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Dr Michelle Ammerer. Picture: Iain Gillespie/The West Australian

It is the organ we all take for granted, giving it hardly a second thought until we reach our senior years. But looking after your heart should be a lifelong affair, according to Heart Foundation clinical issues national director Robert Grenfell.

"If you don't look after yourself in your younger years you are not necessarily going to be very fit and strong in your later years. You might find yourself to be housebound, simply because you didn't look after your body and your heart just can't do its job properly," he said.

While it was true older people were more likely to suffer heart disease, younger people were not immune.

Dr Grenfell said a growing number of people aged under 55 were being diagnosed with early heart disease.

There were also other heart conditions that could strike at younger ages including cardiomyopathy, which is a disease of the heart muscle and Sudden Arrhythmia Death Syndrome, a genetic disorder that can affect those aged under 35 without warning.

"We are seeing more and more people who are getting heart disease at younger ages and some of the reasons for that are that diets contain a lot more saturated fats and people are less physically active than normal," he said.

"Some subsets of the population suffer this more than others. The indigenous (heart disease) rate - sometimes occurs 20 years earlier than in non-indigenous people, but there are also some migrant populations that are problematic, particularly those from the Indian subcontinent."

Cardiologist and head of research at Sir Charles Gairdner Hospital Peter Thompson said deaths due to heart disease had declined in the past 30 years, due largely to factors including better cholesterol and blood pressure control and a reduction in smoking rates.

"But the looming worry is the obesity epidemic and there is a worry among the heart experts that the benefits in the last 30 years could potentially be rapidly lost," Professor Thompson said.

Dr Grenfell said many factors were at play in determining risk.

"Our hearts are a bit like the cogs inside an old watch which you have to wind up, some of them are bigger than others: family history is a big cog, smoking is a big cog, overweight is a smaller one and physical activity is about the same size and then we go down to blood pressure and cholesterol levels. All these things work together with different degrees of impact," he said.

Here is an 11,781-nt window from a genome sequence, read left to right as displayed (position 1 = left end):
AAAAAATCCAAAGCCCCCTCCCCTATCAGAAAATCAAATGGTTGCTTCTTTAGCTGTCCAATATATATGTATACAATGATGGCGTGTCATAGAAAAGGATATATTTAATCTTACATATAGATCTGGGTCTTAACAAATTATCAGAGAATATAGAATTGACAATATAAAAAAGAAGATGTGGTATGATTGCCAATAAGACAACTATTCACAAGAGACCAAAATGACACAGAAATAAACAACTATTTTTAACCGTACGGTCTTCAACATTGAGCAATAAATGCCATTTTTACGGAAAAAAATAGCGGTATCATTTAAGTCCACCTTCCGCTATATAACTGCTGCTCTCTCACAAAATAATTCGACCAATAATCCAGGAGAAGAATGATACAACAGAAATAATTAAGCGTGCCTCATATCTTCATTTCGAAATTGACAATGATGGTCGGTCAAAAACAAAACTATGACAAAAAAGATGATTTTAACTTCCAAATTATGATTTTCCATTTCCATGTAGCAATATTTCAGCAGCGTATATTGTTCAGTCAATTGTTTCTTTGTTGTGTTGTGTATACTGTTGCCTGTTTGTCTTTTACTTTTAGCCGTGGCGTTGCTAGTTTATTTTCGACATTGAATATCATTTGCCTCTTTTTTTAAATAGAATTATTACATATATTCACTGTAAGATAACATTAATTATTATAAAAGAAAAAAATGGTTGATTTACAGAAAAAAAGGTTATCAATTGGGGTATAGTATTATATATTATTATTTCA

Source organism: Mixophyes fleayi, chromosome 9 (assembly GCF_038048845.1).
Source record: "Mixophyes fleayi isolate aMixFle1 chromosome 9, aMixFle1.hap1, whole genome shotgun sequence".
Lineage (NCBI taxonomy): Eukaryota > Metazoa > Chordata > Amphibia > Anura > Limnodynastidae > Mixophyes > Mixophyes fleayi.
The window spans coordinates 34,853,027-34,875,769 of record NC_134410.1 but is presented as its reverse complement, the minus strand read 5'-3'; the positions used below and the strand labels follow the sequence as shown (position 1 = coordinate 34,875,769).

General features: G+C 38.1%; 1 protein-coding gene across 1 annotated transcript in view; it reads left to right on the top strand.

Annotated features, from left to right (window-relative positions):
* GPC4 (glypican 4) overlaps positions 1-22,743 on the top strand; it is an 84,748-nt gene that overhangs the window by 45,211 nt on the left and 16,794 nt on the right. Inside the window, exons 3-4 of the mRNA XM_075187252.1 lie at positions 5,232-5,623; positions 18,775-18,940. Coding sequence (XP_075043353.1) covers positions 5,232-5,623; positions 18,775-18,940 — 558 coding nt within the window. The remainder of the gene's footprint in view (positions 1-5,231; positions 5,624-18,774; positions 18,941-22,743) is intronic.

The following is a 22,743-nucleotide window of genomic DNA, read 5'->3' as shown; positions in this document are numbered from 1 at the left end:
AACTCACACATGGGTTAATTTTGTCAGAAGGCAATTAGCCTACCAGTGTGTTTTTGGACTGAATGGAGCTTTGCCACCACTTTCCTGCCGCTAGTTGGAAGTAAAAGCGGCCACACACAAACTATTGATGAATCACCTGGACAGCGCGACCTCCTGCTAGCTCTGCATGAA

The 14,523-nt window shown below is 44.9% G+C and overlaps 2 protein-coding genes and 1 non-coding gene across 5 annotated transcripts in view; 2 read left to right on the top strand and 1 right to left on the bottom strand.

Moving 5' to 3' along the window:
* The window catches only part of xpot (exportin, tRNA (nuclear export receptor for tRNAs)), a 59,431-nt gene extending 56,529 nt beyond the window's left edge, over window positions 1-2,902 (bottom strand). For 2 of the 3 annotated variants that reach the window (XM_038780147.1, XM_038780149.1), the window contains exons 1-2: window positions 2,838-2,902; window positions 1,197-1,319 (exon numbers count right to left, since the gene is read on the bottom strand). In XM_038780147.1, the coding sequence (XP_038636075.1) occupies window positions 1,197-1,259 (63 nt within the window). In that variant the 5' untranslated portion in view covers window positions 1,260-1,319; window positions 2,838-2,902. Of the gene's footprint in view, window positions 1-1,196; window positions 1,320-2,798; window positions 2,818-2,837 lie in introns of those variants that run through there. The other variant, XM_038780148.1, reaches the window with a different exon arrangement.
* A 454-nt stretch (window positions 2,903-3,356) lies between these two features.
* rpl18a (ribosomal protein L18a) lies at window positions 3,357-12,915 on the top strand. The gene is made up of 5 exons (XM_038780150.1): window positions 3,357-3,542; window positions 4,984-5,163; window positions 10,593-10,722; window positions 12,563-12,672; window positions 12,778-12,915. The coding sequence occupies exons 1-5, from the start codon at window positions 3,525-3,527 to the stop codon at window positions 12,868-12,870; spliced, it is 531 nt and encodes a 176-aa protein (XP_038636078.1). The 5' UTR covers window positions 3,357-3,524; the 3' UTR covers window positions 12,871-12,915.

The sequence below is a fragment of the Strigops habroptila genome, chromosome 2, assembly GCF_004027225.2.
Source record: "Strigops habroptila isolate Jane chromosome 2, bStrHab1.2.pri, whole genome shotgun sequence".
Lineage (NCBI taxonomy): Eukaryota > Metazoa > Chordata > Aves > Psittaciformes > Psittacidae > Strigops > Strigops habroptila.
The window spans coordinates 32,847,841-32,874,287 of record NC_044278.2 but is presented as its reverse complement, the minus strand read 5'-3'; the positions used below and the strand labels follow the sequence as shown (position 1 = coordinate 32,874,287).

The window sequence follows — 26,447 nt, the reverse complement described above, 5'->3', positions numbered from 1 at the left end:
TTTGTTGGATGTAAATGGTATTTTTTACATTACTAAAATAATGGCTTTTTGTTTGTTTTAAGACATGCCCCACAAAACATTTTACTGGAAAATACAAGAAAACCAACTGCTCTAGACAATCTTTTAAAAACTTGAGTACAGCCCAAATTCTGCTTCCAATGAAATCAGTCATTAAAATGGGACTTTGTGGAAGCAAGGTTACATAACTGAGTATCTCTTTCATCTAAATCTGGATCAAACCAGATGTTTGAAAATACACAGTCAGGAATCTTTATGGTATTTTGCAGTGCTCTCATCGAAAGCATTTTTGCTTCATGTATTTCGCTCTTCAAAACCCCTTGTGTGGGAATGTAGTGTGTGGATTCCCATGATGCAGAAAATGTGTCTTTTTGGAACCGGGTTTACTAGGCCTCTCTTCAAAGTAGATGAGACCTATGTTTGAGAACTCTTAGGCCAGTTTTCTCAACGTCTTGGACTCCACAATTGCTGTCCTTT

Every person over 45 should ask their GP for a heart check to find out if they have any risk factors and if they did, then it was vitally important to make improvements to their lifestyle and take prescribed medication.

SCGH director of coronary care Michelle Ammerer said people often made dangerous assumptions about their heart health, even to the point of ignoring the warning signs of a heart attack and delaying seeking help.

"A lot of people, I don't know why, they don't want to disturb people and get immediate attention," she said.

But deciding not to seek help could cost you your life or mean ongoing disability.

Ideally people should receive emergency treatment to restore blood flow to the heart within 90 minutes of their first symptom; after two hours the damage to the heart muscle could be irreversible.

Image: Toby Wilkinson/The West Australian

Dr Ammerer said the symptoms of a heart attack could overlap with other benign diagnoses, including indigestion, so it was essential that people went to hospital to be checked out.

"Get someone who is trained in the area to decide what it is and don't try to ride out the symptoms," she said.

"And don't try to drive yourself to the hospital, call 000."

Treatment from a paramedic started as soon as they walked through your front door.

They were able to administer aspirin, pain relief and conduct electrocardiograms, with patients diverted straight to the cardiac catheterisation lab at the hospital, depending on the result.

"Ischemic heart disease is the leading cause of death, so if you're coming in thinking you are having a heart attack, no one is going to be frustrated if you're not. And often these diagnoses are tricky, even for doctors, so you cannot be expected to work this kind of stuff out at home," Dr Ammerer said.

More than 50 per cent of deaths from heart attack happen outside a hospital and 25 per cent of deaths occur within the first hour.

In 2011, 5.1 per cent of all emergency department presentations at SCGH were chest-pain related.